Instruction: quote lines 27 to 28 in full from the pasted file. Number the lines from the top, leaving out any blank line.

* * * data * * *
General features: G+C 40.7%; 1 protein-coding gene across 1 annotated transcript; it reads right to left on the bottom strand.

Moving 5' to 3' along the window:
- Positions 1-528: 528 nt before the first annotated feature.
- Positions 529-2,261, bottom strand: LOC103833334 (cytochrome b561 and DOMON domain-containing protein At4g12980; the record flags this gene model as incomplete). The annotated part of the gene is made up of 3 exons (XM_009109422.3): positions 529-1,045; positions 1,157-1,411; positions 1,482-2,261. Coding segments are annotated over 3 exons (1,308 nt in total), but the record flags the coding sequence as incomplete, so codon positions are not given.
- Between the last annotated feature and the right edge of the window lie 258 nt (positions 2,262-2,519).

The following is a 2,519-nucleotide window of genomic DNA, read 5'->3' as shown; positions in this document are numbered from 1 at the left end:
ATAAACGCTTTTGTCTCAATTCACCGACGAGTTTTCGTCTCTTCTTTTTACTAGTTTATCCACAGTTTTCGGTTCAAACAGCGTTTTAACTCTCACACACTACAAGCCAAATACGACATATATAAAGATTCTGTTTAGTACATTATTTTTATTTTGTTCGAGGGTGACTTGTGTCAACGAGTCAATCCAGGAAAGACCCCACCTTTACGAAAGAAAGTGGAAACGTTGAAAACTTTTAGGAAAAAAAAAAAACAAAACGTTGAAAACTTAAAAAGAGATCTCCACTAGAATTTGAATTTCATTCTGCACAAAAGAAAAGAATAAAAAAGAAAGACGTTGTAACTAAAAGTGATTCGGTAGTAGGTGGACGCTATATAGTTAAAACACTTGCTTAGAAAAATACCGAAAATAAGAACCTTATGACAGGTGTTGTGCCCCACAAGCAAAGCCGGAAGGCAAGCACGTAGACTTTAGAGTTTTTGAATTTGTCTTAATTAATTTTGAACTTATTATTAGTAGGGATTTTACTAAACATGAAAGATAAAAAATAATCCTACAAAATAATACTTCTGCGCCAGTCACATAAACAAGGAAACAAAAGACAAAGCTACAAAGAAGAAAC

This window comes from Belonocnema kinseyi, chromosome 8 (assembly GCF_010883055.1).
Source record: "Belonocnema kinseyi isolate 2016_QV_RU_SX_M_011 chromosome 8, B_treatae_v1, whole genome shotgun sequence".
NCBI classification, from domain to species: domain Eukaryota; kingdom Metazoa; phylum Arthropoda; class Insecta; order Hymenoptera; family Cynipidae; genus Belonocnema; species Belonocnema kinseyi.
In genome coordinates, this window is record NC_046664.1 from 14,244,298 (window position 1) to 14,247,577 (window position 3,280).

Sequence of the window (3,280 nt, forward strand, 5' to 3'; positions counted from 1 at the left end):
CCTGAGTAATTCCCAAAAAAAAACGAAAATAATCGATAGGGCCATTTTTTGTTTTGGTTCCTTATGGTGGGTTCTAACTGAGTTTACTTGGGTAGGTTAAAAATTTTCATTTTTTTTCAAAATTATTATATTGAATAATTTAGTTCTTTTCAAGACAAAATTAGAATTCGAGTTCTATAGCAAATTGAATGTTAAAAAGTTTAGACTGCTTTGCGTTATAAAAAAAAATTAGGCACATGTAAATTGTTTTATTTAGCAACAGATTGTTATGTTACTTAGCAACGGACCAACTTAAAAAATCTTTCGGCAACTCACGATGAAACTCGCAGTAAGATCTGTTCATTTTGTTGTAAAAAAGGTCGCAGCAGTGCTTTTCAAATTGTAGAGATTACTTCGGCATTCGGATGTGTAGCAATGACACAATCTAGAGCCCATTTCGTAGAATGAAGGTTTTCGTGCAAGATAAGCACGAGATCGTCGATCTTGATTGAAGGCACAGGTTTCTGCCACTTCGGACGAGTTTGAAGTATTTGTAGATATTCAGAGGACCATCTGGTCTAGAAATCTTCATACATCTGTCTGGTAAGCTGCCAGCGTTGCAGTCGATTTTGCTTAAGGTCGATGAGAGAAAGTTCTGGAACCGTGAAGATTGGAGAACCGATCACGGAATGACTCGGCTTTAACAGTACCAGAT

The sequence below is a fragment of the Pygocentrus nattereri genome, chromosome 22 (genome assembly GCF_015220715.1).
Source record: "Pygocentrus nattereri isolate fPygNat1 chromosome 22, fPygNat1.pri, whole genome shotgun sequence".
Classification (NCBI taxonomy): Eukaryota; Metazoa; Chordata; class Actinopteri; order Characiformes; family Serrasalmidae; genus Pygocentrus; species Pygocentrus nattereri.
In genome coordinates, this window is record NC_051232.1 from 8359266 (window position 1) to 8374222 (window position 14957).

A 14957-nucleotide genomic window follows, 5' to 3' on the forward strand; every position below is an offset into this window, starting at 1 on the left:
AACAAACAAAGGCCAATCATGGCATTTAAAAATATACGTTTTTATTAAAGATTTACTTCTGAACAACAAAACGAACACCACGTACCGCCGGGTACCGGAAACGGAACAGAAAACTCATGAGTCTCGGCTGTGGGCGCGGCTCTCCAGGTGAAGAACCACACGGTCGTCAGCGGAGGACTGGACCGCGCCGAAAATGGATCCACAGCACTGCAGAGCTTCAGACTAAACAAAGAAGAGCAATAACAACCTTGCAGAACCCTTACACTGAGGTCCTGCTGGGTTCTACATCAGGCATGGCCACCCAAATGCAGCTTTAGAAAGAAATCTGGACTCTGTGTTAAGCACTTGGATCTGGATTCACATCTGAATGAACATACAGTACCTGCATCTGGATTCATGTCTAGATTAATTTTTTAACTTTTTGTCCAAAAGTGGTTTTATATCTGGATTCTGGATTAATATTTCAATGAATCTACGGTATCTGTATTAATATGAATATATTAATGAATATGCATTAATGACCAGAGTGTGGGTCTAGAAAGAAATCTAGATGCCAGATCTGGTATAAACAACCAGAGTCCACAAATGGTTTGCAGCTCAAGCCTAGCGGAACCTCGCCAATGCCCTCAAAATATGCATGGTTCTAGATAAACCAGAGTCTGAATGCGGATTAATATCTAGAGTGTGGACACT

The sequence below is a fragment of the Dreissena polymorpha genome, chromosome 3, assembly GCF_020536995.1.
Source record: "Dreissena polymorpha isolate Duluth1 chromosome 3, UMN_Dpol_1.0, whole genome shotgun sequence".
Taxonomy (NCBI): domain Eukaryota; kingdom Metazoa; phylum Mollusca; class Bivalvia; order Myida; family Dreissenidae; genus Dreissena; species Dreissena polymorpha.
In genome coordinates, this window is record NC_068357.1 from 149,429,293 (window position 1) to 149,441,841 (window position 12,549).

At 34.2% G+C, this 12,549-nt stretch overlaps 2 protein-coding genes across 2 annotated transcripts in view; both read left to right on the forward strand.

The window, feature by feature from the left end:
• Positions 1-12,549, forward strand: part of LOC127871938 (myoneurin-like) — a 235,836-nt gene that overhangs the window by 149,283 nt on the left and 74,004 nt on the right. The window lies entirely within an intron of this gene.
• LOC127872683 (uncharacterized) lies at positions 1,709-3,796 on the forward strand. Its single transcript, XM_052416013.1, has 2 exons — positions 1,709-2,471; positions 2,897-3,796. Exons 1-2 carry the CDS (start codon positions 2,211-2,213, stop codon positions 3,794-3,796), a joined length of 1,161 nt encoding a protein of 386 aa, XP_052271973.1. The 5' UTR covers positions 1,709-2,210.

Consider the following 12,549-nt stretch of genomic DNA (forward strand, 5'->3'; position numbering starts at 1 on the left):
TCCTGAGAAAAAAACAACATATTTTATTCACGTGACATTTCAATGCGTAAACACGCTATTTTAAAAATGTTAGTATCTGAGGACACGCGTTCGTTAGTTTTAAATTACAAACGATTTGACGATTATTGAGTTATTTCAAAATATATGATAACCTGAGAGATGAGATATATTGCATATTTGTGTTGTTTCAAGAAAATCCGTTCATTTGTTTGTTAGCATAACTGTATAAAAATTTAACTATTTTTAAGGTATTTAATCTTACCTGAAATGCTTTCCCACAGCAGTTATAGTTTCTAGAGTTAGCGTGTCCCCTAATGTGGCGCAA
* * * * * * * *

• LOC127872683 (uncharacterized) lies at positions 1,709-3,796 on the forward strand. Its single transcript, XM_052416013.1, has 2 exons — positions 1,709-2,471; positions 2,897-3,796. Exons 1-2 carry the CDS (start codon positions 2,211-2,213, stop codon positions 3,794-3,796), a joined length of 1,161 nt encoding a protein of 386 aa, XP_052271973.1. The 5' UTR covers positions 1,709-2,210.

Consider the following 12,549-nt stretch of genomic DNA (forward strand, 5'->3'; position numbering starts at 1 on the left):